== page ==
This also means that an agreement subject to foreign law and the non-exclusive jurisdiction of foreign courts, and which therefore could, in theory, come before an English or Welsh court, would require a process agent in England, Wales, or their territorial waters for that to happen.

This would look odd in the negotiation process.

The JC offers a free bag of sweeties to the first person who can show they have successfully inserted the appointment of an English process agent into a foreign law agreement for this reason.[5]

The agent doesn’t have to agree, or do anything

Now here’s an interesting thing. Having contractually agreed your “method or place” for service, as long as the plaintiff can prove it complied with it — usually by having its process server swear an “affidavit of service” — the court will not then enquire whether the claim, duly served, ever found its way to the actual defendant.

The view is that the offshore defendant knowingly assumed the risk of its process agent being competent enough to forward the correspondence, in the same way a local defendant assumes the risk of its receptionist neglecting to pass a package actually delivered to its legal eagles.

So the painful strictures in process agent boilerplate dealing with replacement or succession of agents are not strictly necessary: if the contract provides it may be served “by delivering it to the first person you meet at the counter in the Gregg’s pastry shop in Waterloo station at 9am” — even, I like to think, by “impaling it on Boadicea’s sword on the Victoria Embankment in the presence of one or more tourists”, then that is what you must do, and no more.

This is, by the way, no more than an articulation of the basic rules of agency: the agent represents the principal: what one gives to a disclosed agent, one gives to the principal as far as one is concerned.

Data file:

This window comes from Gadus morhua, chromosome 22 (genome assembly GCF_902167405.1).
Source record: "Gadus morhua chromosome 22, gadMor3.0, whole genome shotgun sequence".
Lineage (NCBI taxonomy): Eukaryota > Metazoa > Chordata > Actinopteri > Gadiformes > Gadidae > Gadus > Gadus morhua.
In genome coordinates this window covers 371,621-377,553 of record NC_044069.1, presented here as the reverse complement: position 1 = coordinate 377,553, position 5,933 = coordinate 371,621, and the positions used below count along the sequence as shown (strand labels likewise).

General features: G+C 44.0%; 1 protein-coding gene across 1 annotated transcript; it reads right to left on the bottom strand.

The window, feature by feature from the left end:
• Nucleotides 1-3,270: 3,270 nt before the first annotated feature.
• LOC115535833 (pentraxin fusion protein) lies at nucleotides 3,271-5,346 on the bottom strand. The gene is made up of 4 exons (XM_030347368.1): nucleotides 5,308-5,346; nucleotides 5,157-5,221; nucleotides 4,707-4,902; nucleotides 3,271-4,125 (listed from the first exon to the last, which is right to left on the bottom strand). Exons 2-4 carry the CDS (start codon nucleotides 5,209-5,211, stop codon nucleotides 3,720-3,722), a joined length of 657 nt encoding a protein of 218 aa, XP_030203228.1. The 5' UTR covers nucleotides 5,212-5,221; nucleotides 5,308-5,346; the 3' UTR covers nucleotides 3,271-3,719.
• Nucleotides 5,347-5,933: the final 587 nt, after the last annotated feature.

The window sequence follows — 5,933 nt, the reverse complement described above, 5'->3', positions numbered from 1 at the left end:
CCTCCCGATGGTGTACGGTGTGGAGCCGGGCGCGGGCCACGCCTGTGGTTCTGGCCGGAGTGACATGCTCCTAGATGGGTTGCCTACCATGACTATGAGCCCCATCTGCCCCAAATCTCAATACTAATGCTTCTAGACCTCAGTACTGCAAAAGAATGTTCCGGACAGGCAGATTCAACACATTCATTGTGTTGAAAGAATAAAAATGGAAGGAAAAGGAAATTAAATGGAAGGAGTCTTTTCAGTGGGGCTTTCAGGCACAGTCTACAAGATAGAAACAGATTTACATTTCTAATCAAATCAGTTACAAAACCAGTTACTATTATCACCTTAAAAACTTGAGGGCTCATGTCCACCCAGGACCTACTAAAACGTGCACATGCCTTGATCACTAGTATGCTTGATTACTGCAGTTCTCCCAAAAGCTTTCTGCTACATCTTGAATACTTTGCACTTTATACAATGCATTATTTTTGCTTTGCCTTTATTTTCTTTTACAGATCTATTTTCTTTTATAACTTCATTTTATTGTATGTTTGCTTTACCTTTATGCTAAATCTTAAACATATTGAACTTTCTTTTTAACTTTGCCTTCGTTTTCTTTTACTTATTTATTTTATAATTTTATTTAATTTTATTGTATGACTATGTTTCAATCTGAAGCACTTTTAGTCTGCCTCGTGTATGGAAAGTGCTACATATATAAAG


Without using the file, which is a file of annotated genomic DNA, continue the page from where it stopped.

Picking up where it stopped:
New York law

The New York rules of civil procedure are here. As you might expect, they seem complicated. CT Corporation seems to charge a lot for serving process — so we assume there is a reason for that.

Section 13(d)

Don’t confuse sovereign immunity with ultra vires — cue thunder crack at the mention of Orange County or Hammersmith and Fulham council and a dramatic look from our house gopher — for they are quite different things.

  • Ultra vires: If a contract is beyond your powers or capacity to enter into a contract in the first place then it is void ab initio; any payments you have made under that contract are also void and you may reclaim them[6], and you can appeal to the court system to do that. That is to say, ultra vires is an “intra-legal” measure, recognised, defended and enforced by the courts.
  • Sovereign immunity: Sovereign immunity is a different, “extra-legal” thing: it is to say “I am, quite literally, above the law: I am the law, and I do not have to subject myself to the judicial branch of my law — or anyone else’s law — unless I choose to.” This extends to being free from judicial intervention if I decide not to perform my contractual obligations, but it also means I cannot myself resort to the court process to make my counterparty perform its obligations. If I choose to go to court, then I subject myself fully to the courts as regards actions my counterparty wishes to bring against me.

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See also



  1. Rule 6.11 of Part 6, details freaks.
  2. In the Civil Procedure Rules the “jurisdiction” is defined as “unless the context requires otherwise, England and Wales and any part of the territorial waters of the United Kingdom adjoining England and Wales” so, therefore, those of the Her Majesty’s territorial waters which adjoin Scotland or Northern Ireland are out of bounds.
  3. This sounds ridiculous, I know, but it does happen. We have direct personal experience.
  4. This sounds ridiculous, I know, and is ridiculous. We have no personal direct experience of this, and do not want any, so you can save your postcards)
  5. Up to fifty new pence in value, postage and packing excepted. Judge’s decision final is arbitrary, crotchety, and no correspondence will be entered into unless he feels like it, which he probably will. Competition not open to friends, relations, acquaintances or corresondents of the JC.
  6. But — quid pro quo, Clarice — any profits you have made you must also disgorge.